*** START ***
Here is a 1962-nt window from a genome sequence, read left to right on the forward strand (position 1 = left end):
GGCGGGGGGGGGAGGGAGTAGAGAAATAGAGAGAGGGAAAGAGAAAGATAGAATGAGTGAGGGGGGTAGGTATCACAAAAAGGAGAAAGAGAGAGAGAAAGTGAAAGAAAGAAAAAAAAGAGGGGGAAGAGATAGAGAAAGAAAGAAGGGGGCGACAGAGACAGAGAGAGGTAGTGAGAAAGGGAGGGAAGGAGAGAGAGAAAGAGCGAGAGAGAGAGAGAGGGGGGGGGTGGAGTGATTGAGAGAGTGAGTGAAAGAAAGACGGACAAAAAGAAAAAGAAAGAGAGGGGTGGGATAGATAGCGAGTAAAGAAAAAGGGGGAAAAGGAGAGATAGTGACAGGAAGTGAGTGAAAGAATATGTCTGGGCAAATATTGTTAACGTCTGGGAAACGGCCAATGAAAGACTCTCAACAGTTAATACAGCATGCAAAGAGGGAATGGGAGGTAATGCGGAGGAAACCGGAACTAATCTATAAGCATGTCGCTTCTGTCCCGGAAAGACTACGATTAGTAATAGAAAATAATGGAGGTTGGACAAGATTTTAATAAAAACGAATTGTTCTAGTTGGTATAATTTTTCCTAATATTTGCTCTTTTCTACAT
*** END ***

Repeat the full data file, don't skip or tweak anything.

Here is a 1962-nt window from a genome sequence, read left to right on the forward strand (position 1 = left end):
GGCGGGGGGGGGAGGGAGTAGAGAAATAGAGAGAGGGAAAGAGAAAGATAGAATGAGTGAGGGGGGTAGGTATCACAAAAAGGAGAAAGAGAGAGAGAAAGTGAAAGAAAGAAAAAAAAGAGGGGGAAGAGATAGAGAAAGAAAGAAGGGGGCGACAGAGACAGAGAGAGGTAGTGAGAAAGGGAGGGAAGGAGAGAGAGAAAGAGCGAGAGAGAGAGAGAGGGGGGGGGTGGAGTGATTGAGAGAGTGAGTGAAAGAAAGACGGACAAAAAGAAAAAGAAAGAGAGGGGTGGGATAGATAGCGAGTAAAGAAAAAGGGGGAAAAGGAGAGATAGTGACAGGAAGTGAGTGAAAGAATATGTCTGGGCAAATATTGTTAACGTCTGGGAAACGGCCAATGAAAGACTCTCAACAGTTAATACAGCATGCAAAGAGGGAATGGGAGGTAATGCGGAGGAAACCGGAACTAATCTATAAGCATGTCGCTTCTGTCCCGGAAAGACTACGATTAGTAATAGAAAATAATGGAGGTTGGACAAGATTTTAATAAAAACGAATTGTTCTAGTTGGTATAATTTTTCCTAATATTTGCTCTTTTCTACAT